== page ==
Walmart to build parking lot health clinics, lack of oral health care tied to chronic illness, and more

1. Walmart to add health clinics to its parking lots

Where can you shop for groceries, pick up motor oil and see a healthcare provider all in one spot? At a Walmart Town Center. Walmart is transforming extra parking lot space into a catch-all for its customers in some states. Plans include easy-to-access health clinics.

“We envision a more robust and dynamic shopping experience that combines entertainment venues, curated local food vendors, health and fitness services as well as recreational opportunities in a way that connects and engages with the community,” a Walmart spokesperson told Business Insider.

2. Preventive dental care improves overall health

The link between oral health and overall health continues to strengthen. People who did not use their dental benefits visited the emergency room more than those who went to the dentist, found a study from Capital Blue Cross, Dominion National and Geneia LLC. What’s more, individuals with chronic diseases who did not have dental coverage had a seven percent higher rate of hospital stays than those with dental benefits.

Studies show poor dental health is associated with a greater incidence of heart disease, anemia, kidney disease and autoimmune conditions. “We know that having quality dental coverage, and using it for preventive care, can contribute to overall good health,” said Gary St. Hilaire, Capital Blue Cross president and CEO. “The findings of this study reinforce how integrating medical and dental coverage and care can be associated with improved health and lower costs for those dealing with chronic medical issues.”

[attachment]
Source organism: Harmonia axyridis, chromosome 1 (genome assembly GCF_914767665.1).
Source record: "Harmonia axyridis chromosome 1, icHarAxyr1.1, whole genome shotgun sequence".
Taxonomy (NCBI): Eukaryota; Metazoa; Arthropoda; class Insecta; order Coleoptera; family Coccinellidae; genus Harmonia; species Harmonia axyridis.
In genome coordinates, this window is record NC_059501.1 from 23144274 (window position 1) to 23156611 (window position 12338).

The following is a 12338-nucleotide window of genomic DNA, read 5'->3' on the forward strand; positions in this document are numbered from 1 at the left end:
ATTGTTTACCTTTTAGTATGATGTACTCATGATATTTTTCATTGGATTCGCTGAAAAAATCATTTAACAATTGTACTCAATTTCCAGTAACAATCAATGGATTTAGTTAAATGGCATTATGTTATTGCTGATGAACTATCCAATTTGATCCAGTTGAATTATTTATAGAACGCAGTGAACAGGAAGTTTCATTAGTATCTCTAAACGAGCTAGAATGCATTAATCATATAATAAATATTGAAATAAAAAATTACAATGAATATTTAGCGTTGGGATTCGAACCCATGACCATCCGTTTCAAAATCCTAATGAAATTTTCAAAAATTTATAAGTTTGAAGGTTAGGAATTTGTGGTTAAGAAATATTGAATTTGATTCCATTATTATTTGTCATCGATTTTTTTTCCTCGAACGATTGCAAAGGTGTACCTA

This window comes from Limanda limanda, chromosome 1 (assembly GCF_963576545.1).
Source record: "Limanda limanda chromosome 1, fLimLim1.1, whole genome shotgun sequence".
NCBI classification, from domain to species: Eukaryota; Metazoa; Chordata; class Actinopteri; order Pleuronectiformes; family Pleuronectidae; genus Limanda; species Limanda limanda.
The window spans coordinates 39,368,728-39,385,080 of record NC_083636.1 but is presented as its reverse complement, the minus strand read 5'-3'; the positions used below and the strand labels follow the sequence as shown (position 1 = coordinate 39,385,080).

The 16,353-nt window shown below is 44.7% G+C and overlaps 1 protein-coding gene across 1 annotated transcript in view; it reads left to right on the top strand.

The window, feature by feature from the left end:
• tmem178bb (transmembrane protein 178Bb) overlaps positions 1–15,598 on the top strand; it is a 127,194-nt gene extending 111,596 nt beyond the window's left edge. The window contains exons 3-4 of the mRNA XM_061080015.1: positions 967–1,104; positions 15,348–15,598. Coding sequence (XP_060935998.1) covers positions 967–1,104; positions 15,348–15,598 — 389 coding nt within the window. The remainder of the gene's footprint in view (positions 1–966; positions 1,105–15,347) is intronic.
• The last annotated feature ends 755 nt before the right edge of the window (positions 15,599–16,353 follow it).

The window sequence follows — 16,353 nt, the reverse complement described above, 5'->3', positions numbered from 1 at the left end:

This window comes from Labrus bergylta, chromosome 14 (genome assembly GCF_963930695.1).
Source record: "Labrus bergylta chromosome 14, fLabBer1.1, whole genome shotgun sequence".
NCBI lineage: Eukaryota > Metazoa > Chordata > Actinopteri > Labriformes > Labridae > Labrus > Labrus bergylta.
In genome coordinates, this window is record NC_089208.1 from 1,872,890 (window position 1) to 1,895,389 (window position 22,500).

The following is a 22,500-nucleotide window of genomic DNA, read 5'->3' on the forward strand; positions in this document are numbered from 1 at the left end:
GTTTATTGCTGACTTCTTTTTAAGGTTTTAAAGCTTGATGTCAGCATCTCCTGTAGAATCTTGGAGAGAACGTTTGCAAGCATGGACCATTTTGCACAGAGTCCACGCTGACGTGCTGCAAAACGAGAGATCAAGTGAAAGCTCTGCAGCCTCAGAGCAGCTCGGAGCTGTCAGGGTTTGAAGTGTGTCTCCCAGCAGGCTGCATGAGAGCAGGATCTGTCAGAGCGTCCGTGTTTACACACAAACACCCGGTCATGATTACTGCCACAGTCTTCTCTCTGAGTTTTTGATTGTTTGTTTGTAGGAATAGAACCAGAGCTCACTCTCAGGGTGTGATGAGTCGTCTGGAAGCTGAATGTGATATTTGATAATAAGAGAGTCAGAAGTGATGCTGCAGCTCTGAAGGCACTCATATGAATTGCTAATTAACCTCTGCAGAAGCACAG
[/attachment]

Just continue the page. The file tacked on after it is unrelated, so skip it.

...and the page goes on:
3. Experts recommend annual flu shots for kids

Should a child get the flu shot annually? Scientists say yes. They drew this conclusion after following the flu vaccine’s effectiveness on 3,400 children over a three-year time span. “Even healthy children can become severely ill and die from the flu,” said study author Huong McLean, a research scientist with the Center for Clinical Epidemiology and Population Health at the Marshfield Clinic Research Institute in Wisconsin. “Getting the flu vaccine every year is the single best way to protect against the flu.”

4. Stolen colon recovered

Members of the Colon Cancer Coalition are breathing a sigh of relief. Police recovered the coalition’s stolen inflatable colon in an abandoned house in Kansas City, Mo. The 10-foot long, 150-pound colon is being used to raise awareness for colon cancer screenings as part of the coalition’s “Get Your Rear in Gear” campaign. It’s back on display in the atrium of the University of Kansas Cancer Center.

“Colorectal cancer is the third leading cause of cancer death in the U.S.,” said Stacie Moody, local “Get Your Rear in Gear” director, “and 60 percent of colorectal cancer deaths could be prevented with colonoscopy screening. Now we have three inflatable colons to help teach about the dangers of colon cancer and benefits of colon screenings.”

5. Fax machines offer safer transfer of sensitive materials

As the threat of cyber hacking continues to rise, the Federal Bureau of Investigation has replaced email communication with fax transmissions. Email messages are vulnerable to cyber threats and server crashes. Faxes, on the other hand, guarantee a safer delivery system and may play a key role in the transmission of healthcare data in the future. Fax technology gurus say for fax communications to remain secure, they must:

  • Integrate end-to-end encryption methods.
  • Leverage hybrid cloud networks.
  • Deliver high-resolution images and documents.


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